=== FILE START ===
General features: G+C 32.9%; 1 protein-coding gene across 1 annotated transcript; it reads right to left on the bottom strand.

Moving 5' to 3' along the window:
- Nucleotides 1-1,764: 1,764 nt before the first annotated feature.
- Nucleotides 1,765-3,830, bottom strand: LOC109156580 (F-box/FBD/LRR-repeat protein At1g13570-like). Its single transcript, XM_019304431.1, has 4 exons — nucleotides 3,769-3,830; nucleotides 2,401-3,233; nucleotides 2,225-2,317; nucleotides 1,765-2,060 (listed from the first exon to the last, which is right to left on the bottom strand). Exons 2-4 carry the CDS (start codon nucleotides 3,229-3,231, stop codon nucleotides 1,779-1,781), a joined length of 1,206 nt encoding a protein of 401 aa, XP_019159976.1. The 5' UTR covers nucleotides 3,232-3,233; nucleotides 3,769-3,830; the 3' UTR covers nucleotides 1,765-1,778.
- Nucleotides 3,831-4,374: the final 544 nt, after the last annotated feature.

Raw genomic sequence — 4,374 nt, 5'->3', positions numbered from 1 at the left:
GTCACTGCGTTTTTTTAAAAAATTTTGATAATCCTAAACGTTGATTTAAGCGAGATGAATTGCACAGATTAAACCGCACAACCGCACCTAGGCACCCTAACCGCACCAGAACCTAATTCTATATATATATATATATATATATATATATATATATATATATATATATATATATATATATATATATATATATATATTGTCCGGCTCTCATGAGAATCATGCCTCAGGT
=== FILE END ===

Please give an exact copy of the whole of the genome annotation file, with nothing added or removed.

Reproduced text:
General features: G+C 32.9%; 1 protein-coding gene across 1 annotated transcript; it reads right to left on the bottom strand.

Moving 5' to 3' along the window:
- Nucleotides 1-1,764: 1,764 nt before the first annotated feature.
- Nucleotides 1,765-3,830, bottom strand: LOC109156580 (F-box/FBD/LRR-repeat protein At1g13570-like). Its single transcript, XM_019304431.1, has 4 exons — nucleotides 3,769-3,830; nucleotides 2,401-3,233; nucleotides 2,225-2,317; nucleotides 1,765-2,060 (listed from the first exon to the last, which is right to left on the bottom strand). Exons 2-4 carry the CDS (start codon nucleotides 3,229-3,231, stop codon nucleotides 1,779-1,781), a joined length of 1,206 nt encoding a protein of 401 aa, XP_019159976.1. The 5' UTR covers nucleotides 3,232-3,233; nucleotides 3,769-3,830; the 3' UTR covers nucleotides 1,765-1,778.
- Nucleotides 3,831-4,374: the final 544 nt, after the last annotated feature.

Raw genomic sequence — 4,374 nt, 5'->3', positions numbered from 1 at the left:
GTCACTGCGTTTTTTTAAAAAATTTTGATAATCCTAAACGTTGATTTAAGCGAGATGAATTGCACAGATTAAACCGCACAACCGCACCTAGGCACCCTAACCGCACCAGAACCTAATTCTATATATATATATATATATATATATATATATATATATATATATATATATATATATATATATATATATATATATATTGTCCGGCTCTCATGAGAATCATGCCTCAGGT